We all have been a part of conversations where the main topic is how busy we are. It goes something like this. “Hey, how is it going?” “Oh, you know, it’s good, just been busy lately.” That’s it, that’s the conversation, and I would say most of us have said those words before. Talk about a pandemic, Americans are killing themselves through busyness, working themselves into stress that is detrimental not only to mental health but physical health, as well. This is a result of a variety of factors, culture, finances, peer pressure, and societal expectations to name a few. There is a lie that has been perpetuated, “the busier you are, the more important you are.” If you are busy, you must be working hard. If you are busy, you must be important. If you are busy, you must be successful. If you are busy, then you aren’t lazy. This is an issue that runs deep in our society. There is a fear that if someone takes a break, then they will fall behind, or even worse, never achieve success.
We sacrifice much at the altars of busyness to appease the gods of success and self-worth. The consequences are seen all around us. Our children are stressed out trying to pack their college applications with enough extracurricular activities to ensure some college admissions boards view them as worthy enough. Children pack their days with sports, theatre, or whatever else they can seek out the beloved college scholarship. All of this takes place while parents miss out on their children growing up because they are too busy putting in overtime trying to climb the ladder of success.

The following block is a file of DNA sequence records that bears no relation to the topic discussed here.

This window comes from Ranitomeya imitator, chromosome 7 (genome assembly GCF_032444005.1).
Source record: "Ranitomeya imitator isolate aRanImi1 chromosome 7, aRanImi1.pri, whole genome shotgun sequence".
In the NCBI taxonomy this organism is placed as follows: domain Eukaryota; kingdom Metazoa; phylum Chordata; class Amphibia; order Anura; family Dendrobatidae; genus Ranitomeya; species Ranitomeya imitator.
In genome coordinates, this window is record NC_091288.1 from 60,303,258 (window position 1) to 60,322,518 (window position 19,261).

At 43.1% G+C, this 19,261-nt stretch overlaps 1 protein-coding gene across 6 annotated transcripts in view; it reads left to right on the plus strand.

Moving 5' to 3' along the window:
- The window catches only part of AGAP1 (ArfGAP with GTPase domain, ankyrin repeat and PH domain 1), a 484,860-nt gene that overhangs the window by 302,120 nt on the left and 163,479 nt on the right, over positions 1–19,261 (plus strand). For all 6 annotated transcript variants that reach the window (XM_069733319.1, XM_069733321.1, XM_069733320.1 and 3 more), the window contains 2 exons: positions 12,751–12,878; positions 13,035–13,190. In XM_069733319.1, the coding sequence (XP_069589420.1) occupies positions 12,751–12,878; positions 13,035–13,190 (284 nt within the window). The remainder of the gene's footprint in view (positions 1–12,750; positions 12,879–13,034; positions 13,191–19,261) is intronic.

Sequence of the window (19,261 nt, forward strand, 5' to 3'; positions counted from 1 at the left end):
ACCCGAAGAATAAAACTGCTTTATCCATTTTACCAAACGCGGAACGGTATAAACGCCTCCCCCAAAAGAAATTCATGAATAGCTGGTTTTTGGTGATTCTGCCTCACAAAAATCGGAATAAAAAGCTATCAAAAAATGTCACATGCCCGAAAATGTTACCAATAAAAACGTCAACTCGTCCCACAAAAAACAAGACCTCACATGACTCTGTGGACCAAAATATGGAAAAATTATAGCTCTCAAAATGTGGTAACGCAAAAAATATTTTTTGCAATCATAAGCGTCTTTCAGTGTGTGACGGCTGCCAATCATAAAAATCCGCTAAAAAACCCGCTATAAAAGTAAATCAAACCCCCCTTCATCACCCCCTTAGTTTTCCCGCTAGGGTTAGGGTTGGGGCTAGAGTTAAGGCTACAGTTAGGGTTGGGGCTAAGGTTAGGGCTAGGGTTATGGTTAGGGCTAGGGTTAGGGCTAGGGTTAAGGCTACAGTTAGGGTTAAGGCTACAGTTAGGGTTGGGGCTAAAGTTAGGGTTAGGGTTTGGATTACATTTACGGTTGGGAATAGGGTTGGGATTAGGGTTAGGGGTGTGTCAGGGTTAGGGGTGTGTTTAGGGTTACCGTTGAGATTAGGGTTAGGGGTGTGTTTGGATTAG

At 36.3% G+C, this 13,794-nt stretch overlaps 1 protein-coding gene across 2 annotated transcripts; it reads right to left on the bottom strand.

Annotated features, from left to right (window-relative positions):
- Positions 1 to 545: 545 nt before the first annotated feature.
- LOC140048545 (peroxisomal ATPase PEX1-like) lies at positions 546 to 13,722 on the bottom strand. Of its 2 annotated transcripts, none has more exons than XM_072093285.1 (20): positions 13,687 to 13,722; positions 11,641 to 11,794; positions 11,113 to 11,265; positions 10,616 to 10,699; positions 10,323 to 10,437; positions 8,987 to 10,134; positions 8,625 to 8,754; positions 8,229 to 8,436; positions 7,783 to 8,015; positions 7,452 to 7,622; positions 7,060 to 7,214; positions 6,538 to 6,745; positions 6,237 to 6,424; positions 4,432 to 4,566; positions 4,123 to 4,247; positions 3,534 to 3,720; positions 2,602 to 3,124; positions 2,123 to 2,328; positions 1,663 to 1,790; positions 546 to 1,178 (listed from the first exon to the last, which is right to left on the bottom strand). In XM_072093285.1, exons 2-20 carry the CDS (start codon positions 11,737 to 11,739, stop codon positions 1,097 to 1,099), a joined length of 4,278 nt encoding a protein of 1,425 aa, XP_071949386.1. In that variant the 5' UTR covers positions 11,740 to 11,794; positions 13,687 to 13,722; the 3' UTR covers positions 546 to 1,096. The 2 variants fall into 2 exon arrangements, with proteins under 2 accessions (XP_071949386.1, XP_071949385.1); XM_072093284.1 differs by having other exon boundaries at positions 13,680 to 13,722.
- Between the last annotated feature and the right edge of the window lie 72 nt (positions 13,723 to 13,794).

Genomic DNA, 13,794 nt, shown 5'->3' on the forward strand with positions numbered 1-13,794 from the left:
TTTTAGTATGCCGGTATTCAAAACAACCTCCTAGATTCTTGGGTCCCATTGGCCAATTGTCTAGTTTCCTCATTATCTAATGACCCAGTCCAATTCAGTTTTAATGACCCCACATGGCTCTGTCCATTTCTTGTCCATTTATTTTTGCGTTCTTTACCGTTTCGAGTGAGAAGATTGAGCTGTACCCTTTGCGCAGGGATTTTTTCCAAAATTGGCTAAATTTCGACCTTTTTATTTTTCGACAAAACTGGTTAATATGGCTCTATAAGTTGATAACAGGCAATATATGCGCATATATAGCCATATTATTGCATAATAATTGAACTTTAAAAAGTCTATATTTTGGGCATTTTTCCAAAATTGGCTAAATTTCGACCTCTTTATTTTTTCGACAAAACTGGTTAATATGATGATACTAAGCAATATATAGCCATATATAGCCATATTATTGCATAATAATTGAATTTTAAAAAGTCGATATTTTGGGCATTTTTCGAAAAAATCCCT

Think about all of the hobbies you have, and how many you get to do. Do you make time for them? Or how many times you have done something social, or have just sat and done nothing. When you sit and do nothing do you feel as if you are falling behind? Missing out? Do you feel anxious? Or maybe, you are simply feeling at the end of your rope but cannot fathom taking a day off. If that is you, and you are feeling exhausted and tired, I have some advice for you. Relax, and have a beer. Or read a book, sit on the deck in the sun, turn off the television or turn it on and watch something you enjoy. Go for a walk, sit and do nothing, take a nap, rest.
God commands it, after all. So often the third commandment is interpreted as the one hour out of the week that is dedicated to going to church. Yet, the Sabbath is so much more. It was intended to be an entire day of rest. Of course, sometimes it isn’t possible to take an entire day. There are other responsibilities and things that must be done, things that cannot wait. Yet do not overlook the importance of the Sabbath in your life. There are always things to get done, the list will never end. But the fact of the matter is that when you are tired, stressed, and worn down you will not love your neighbor the way you ought. You will struggle to fulfill your vocations to the best of your ability.
You’re not you when you’re tired. Knowing this, God invites us to rest. To rest in His presence in worship, where we are encouraged through the Word, forgiven for the times we snapped, and nourished by bread, wine, body, and blood. Yet, don’t let your Sabbath end there. It is okay to take a day to do nothing. You aren’t lazy. You aren’t unimportant. You aren’t unsuccessful. You’re doing what God has commanded, you are receiving a gift. So, put it on your calendar, “Sabbath rest.” Hold fast to it. It is good for you, and good for those around you. While it is commanded, it is God’s grace to you. So, relax, have a beer, recharge, take a break, and rest.